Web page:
Understanding Orphaned Files

I was sitting in an Intro to Forensics lecture recently (in my free time, I’m crazy I know) and was explaining orphaned files to a student so thought I’d just write some stuff down about it. The main point of the post was showing how to manually modify the MFT to create orphaned entries and what they look like in FTK Imager (V3.4.2.2). Nothing groundbreaking 🙂

The student wanted to know what the [orphan] section under the Volume was in FTK Imager and I created a couple VHDs to show him.

The VHD has a folder, ‘First Folder’, which contained a subfolder (and another subfolder). Afterwards, I deleted ‘First Folder’, which can be seen in the screenshot below.


As we can see, the folder has a Deleted icon, and because the record is still there, it’s still in its place in the MFT.

I then went to the MFT record in a hex editor and manually deleted the start of the record.

modification of file record

As a result, the record isn’t parsed. The other folders however still have valid, deleted, file records, but FTK doesn’t know where to put them.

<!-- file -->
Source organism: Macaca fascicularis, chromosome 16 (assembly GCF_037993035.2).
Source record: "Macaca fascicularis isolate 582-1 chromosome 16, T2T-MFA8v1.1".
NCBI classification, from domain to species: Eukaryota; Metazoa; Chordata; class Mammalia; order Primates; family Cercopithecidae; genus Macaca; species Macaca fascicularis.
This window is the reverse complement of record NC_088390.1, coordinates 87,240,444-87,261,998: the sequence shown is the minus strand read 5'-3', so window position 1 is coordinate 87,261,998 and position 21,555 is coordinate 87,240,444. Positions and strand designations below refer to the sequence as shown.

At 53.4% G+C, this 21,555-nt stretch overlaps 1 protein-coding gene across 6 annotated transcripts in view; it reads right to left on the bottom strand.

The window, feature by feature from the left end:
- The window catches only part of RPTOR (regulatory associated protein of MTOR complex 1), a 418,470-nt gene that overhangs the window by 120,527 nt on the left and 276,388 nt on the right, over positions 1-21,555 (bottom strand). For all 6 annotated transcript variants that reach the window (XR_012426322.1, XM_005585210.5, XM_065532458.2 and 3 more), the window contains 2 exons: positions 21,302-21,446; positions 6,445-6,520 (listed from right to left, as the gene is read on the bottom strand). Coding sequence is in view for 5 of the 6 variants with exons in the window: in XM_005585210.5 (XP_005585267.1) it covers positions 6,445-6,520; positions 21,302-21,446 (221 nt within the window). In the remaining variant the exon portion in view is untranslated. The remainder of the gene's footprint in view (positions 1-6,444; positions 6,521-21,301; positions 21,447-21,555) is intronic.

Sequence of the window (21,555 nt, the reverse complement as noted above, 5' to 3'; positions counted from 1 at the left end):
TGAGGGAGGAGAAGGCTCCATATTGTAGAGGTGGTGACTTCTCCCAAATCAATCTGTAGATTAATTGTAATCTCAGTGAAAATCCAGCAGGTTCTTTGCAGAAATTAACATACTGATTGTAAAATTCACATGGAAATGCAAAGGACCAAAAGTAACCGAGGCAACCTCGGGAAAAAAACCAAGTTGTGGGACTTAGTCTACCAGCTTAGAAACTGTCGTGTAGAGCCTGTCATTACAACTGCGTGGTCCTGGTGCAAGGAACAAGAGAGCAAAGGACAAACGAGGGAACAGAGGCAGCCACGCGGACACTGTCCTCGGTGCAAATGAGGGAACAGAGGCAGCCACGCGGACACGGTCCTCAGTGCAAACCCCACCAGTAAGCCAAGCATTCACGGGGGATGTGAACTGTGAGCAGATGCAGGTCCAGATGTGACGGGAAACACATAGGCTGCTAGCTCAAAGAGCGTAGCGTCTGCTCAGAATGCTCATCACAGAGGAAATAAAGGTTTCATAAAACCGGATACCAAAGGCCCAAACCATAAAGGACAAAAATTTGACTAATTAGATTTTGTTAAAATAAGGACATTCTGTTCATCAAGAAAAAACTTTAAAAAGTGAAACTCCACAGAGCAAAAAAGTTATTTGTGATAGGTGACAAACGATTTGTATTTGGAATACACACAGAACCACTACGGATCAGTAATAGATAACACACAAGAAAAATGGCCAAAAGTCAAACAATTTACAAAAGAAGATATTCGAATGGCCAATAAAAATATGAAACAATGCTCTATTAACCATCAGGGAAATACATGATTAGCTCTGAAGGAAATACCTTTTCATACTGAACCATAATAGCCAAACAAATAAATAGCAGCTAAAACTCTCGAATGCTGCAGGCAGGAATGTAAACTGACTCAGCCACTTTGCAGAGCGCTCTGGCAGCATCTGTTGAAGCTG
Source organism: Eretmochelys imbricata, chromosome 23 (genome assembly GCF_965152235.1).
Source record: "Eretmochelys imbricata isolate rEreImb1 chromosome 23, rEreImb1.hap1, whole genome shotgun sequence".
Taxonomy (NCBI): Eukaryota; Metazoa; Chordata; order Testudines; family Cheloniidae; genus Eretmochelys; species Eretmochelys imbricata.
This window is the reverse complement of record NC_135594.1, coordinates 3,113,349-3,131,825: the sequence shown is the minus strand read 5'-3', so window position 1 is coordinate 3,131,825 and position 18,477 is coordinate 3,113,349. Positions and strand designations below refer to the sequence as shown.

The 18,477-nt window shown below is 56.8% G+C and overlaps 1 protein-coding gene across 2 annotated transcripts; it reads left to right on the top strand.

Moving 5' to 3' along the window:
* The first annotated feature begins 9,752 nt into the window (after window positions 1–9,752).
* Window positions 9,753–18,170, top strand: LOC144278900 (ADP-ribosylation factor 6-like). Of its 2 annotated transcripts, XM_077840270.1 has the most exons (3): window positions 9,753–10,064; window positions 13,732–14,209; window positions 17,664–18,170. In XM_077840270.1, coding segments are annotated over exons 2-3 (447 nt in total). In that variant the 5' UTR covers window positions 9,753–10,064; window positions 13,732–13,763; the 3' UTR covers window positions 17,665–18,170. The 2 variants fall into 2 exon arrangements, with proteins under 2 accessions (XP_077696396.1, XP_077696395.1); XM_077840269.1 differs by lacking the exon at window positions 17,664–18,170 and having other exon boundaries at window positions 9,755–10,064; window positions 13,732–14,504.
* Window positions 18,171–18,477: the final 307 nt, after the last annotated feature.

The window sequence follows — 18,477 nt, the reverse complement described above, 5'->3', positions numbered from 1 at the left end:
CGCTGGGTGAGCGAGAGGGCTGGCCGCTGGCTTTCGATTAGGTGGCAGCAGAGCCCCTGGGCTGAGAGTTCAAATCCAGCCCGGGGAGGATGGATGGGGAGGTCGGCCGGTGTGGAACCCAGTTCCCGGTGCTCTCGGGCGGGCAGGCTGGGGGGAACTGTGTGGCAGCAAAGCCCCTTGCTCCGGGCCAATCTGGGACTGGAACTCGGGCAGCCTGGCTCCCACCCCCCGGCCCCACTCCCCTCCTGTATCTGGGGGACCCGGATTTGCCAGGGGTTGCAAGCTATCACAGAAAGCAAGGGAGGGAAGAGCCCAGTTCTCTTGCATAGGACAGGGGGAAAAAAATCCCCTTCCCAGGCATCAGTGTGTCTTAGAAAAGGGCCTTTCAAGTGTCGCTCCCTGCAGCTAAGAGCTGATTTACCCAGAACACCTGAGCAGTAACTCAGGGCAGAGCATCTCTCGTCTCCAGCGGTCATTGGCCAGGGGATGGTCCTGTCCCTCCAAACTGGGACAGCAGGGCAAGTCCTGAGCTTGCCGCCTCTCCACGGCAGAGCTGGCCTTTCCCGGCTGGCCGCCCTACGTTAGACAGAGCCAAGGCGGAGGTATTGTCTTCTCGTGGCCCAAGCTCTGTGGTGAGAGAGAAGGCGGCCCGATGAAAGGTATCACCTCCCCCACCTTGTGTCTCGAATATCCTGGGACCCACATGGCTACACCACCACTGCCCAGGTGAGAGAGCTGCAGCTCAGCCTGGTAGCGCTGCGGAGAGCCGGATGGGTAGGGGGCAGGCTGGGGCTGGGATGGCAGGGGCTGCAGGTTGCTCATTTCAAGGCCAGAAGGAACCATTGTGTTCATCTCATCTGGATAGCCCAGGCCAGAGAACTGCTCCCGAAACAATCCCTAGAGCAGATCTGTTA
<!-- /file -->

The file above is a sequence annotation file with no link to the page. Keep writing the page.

FTK Imager (and other tools) will group these files and folders into the [orphan] virtual directory.


Trying to figure out where the folders originally existed is a problem for another day.

I have the VHDs if anyone wants to have a look at them. Hope someone finds this helpful 🙂

I found a good explanation of Orphaned Files here as well as a paper by AccessData. And for more information about the $MFT, check out Matt’s post on NTFS, and of course Brian Carrier’s book.

9 thoughts on “Understanding Orphaned Files

  1. It’s a bit weird that the tool doesn’t differentiate the orphaned files based on their parent ids at least. Or does it?
    When I wrote RecuperaBit, one of the most obvious thing that came to my mind was something like: if “Second Folder” has a parent with id 27, but I don’t have any file record matching that value, I will create a ghost directory called Dir_27 and put only files whose parent is 27 there.
    This way orphaned files do not all end in the same place, but at least they are a bit organized.


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